A Brooklyn defense contractor who orchestrated a vast Chinese counterfeiting scheme that sent unsafe knockoff uniforms to US troops is going to prison.
On Wednesday, Oct. 12, in Providence, Rhode Island, US District Judge William E. Smith sentenced Ramin Kohanbash to 40 months in a federal penitentiary and ordered him to repay $20 million for the bogus gear, some of which ended up with US Army soldiers and Air Force airmen in Afghanistan.
In 2019, Kohanbash, 52, pleaded guilty to conspiracy to commit wire fraud and trafficking in counterfeit goods. Investigators estimate that at least 13,332 bogus jackets that failed to baffle night vision goggles and 18,597 flame-resistant hoods that actually could catch fire were shipped to US military supply depots worldwide.
Kohanbash’s crooked contractor co-defendants — Bernard Klein, 41, of Brooklyn, and Terry Roe, 49, of Burlington, North Dakota — have also pleaded guilty.
Klein exited federal prison on May 27 after serving an 18-month sentence. Roe, the owner of Dakota Outerwear, is slated to be sentenced Oct. 20 to 37 months behind bars.
“American servicemen and women risk their lives every day in defense of the nation,” said US Attorney Zachary A. Cunha in a prepared statement released in the wake of Kohanbash’s sentencing. “But the risks they face should never come from the uniforms they wear, and the equipment they carry. In this case, defendants’ actions did exactly that, substituting substandard, foreign-made knockoffs for American products. I am tremendously pleased that the defendants charged in this matter are being held accountable for their actions.”
Neither Kohanbash nor his criminal defense attorneys returned multiple Coffee or Die Magazine messages seeking comment.
According to federal filings, he’s paid back $634,398 of the $20 million he owes. Another $24,105 in cash was seized by federal agents executing a search warrant four years ago.
The trio’s scheme began in 2013 and hinged on duping both Chinese and American customs officials, according to federal prosecutors.
Knockoff uniforms were sewn in China and then shipped to Kohanbash’s New Jersey warehouse to be sold to the US military and its suppliers, including Dakota Outerwear.
Even after federal agents raided Kohanbash’s warehouse in late 2018, he toiled to schedule another illicit shipment from China in early 2019. Agents seized it, too.
According to federal inventory sheets obtained by Coffee or Die, Kohanbash’s company, California Surplus, was caught with 6,588 articles of phony military gear, including multicolor ponchos, US Army gloves, and fleece jackets.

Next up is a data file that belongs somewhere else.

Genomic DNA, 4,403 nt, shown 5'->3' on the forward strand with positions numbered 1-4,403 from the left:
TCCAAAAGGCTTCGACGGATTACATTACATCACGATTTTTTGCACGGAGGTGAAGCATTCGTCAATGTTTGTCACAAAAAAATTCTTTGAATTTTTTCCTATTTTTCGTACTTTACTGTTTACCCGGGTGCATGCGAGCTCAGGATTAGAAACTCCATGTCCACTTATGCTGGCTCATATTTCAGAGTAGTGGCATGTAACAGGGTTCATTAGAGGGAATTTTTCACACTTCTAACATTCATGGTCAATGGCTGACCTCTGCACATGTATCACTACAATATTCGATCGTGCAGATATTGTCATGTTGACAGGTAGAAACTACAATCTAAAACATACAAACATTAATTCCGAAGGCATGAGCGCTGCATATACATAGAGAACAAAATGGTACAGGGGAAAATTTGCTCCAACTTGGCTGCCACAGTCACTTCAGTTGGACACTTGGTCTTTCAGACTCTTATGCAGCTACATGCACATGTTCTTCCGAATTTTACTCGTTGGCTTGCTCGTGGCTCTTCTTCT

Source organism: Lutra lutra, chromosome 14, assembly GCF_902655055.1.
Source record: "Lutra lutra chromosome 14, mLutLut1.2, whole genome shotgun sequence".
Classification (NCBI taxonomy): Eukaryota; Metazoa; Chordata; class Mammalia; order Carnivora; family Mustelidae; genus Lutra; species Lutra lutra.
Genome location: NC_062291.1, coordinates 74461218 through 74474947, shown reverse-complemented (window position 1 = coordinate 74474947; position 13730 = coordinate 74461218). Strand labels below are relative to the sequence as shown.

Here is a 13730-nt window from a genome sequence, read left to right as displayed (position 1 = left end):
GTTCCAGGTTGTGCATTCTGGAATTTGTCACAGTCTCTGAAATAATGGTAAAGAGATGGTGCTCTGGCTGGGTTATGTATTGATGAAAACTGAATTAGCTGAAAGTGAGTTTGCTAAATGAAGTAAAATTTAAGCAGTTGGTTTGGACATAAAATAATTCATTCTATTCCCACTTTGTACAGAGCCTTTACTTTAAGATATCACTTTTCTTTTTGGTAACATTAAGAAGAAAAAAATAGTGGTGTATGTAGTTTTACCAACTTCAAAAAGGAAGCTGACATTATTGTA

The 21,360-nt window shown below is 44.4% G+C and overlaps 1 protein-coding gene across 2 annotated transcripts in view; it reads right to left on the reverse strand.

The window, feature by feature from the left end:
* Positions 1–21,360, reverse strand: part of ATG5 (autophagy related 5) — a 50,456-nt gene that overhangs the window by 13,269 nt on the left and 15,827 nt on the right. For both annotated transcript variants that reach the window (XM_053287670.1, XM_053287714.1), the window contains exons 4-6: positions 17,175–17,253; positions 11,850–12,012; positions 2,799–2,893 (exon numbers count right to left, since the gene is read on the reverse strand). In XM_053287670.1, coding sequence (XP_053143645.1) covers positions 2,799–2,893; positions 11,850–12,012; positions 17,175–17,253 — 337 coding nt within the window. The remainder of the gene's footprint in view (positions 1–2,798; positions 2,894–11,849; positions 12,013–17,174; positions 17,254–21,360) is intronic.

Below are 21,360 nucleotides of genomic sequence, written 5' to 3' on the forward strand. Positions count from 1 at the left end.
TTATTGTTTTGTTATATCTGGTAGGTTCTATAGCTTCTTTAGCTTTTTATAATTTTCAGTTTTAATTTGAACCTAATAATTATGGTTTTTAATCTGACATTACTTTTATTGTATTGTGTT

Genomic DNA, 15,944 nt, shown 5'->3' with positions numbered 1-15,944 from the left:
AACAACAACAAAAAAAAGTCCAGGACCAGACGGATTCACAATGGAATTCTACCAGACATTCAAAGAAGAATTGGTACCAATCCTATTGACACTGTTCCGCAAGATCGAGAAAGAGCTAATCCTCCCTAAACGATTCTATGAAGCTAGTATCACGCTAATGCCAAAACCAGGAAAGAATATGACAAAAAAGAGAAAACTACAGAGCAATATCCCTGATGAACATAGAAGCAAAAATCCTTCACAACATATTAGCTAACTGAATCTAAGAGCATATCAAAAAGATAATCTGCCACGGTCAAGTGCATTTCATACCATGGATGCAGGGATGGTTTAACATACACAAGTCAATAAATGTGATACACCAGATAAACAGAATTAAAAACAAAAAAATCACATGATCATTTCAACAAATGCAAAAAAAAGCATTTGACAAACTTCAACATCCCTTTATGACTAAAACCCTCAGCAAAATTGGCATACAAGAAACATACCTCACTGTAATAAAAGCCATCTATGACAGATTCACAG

Lt. Gen. Stacey T. Hawkins, who oversaw the US Air Force’s logistics, civil engineering, force protection, and nuclear integration programs during the probe, told prosecutors last year that 30 types of counterfeit items ended up in his service’s supply chain.
Military investigators found that more than 18,000 hoods sold to the Air Force as fire retardant clothing offered no protection against flames.
Hawkins warned that these and “thousands of items” sold by Dakota Outerwear and California Surplus made it to airmen deployed overseas.
Other bogus duds included fake multicam trousers, parkas, rain suits, and ponchos that failed to disrupt infrared scanners. Units were ordered to seize them worldwide, according to a Government-Industry Data Exchange Program Problem Advisory issued in early 2020.
Like a malignant octopus, his tentacles reaching into China, Pakistan, New York, and New Jersey, Kohanbash dabbled in all aspects of the conspiracy, including the manufacturing, smuggling, and transportation of the counterfeit goods.
To cover it all up, he lied to the military and its contractors in the supply chain about the authenticity of the gear he sold and where it was made.
Federal investigators identified a dozen US businesses that suffered from the counterfeiting scheme. The corrupt contractors folded garments to conceal where trademarks should’ve been; hid their hangtags or repackaged and labeled goods to mask their true contents; and made sure “Made in China” stickers and markers could be easily removed before the troops ever saw them.
Portrayed in federal filings as a fat cat real estate baron with millions of dollars in New York property investments, Kohanbash was motivated to make a lot of money, investigators concluded.
Prosecutors urged the judge to send Kohanbash away for at least 51 months.
Kohanbash asked for no time behind bars, largely so he could continue to care for his sick wife and repay taxpayers what he bilked from them.
In a letter he penned to the judge on Aug. 30, Kohanbash insisted that he, an Iranian refugee who left Shiraz in 1984 and traveled through Pakistan and Austria before arriving in Baltimore, remains grateful to the US for giving him the chance to “build a new life.”
“I am very embarrassed that I did things that were not honest,” Kohanbash wrote. “I always had a high standard that I tried to keep for myself because I am a father and I try to be a good example. I did something that was against everything I try to teach my children.”
The judge shaved 11 months off the prison sentence prosecutors requested.